John Williams’s Film Music Is A Great Read

Oscar-winning composer John Williams prior to “Behind the Score: The Art of the Film Composer” presented by the Academy of Motion Picture Arts and Sciences on Monday, July 21, at the LACMA Bing Theater. Photo credit: Todd Wawrychuk/©A.M.P.A.S.

John Williams’s Film Music, written by Emilio Audissino, was published in 2014 but this John Williams book is an important contribution to film history canon.

John Williams's Film Music
University of Wisconsin Press.

Williams is among the greatest composers in the history of film music. He is the second-most nominated individual in Oscar history next to Walt Disney. This only speaks to his contributions to cinema. And like the book notes, he certainly has his detractors. However, I am not one of them. Whenever my phone rings, his music is playing.

I’m a fan of classical films. What I did not realize until reading this book is just how much he pays homage to that era. John Williams singlehandedly made symphonic music cool again when it comes to cinema. Thanks to both Steven Spielberg and George Lucas, Williams has contributed to some of the biggest films in history. Obviously, Williams’s contributions go beyond these two filmmakers. He got his start during the end of the studio system, which may explain why his work is considered neoclassical.

Audissino certainly knows what he is talking about. The man has interviewed the maestro a countless number of times. While the main focus is Jaws, Star Wars, and Raiders of the Lost Ark, other films and projects certainly are not ignored. But again, it’s amazing how he pays tributes to the classical composers. By classical, I mean classic Hollywood composers. Part of the book works as a study of these three films in particular. Other parts of the book work as a biography of the man. And let’s face it, there are too few works when it comes to Williams himself. This is surprisingly the very first book on Williams in the English languague.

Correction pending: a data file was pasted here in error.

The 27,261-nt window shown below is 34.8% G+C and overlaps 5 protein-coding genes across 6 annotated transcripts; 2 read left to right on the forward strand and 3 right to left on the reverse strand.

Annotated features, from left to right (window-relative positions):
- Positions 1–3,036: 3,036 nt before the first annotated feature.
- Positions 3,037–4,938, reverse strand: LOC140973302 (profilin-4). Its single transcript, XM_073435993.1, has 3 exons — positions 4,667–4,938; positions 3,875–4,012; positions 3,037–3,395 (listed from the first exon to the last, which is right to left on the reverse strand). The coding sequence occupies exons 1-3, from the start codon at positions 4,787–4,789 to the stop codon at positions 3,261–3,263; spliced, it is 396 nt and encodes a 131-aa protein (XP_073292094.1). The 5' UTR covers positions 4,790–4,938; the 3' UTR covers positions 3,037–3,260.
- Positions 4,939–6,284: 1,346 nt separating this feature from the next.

Before diving into the work of John Williams, Audissino sets up the scene. What the other does is introduce us to the classic film composers. Max Steiner, Bernard Hermann, and Erich Wolfgang Korngold are among the standout composers. If you pay attention to their works, you’ll notice how Williams honors them throughout his work. Take Hook, for instance. What Williams manages to do is pay homage to the classic swashbuckler films. In Home Alone 2: Lost in New York, Williams adds a Steiner homage to Angels with Filthy Souls 2. How about that for film trivua?

The other thing here is that Audissino reworks a thesis paper from its academic routes. I mean, I’m not really one for reading an academic paper but this book doesn’t feel like one. It’s a very readable book. I’ll put it like that. You don’t even have to be a musicologist to enjoy the book. As long as you’re a fan of film music, you won’t be able to put down John Williams’s Film Music.

There’s a new edition of the book due out this July, The Music of John Williams. It may be under a different title but I’ll be curious to see what sort of changes there are.

John Williams’s Film Music is available in stores.

Danielle Solzman

Danielle Solzman is native of Louisville, KY, and holds a BA in Public Relations from Northern Kentucky University and a MA in Media Communications from Webster University. She roots for her beloved Kentucky Wildcats, St. Louis Cardinals, Indianapolis Colts, and Boston Celtics. Living less than a mile away from Wrigley Field in Chicago, she is an active reader (sports/entertainment/history/biographies/select fiction) and involved with the Chicago improv scene. She also sees many movies and reviews them. She has previously written for Redbird Rants, Wildcat Blue Nation, and Hidden Remote/Flicksided. From April 2016 through May 2017, her film reviews can be found on Creators.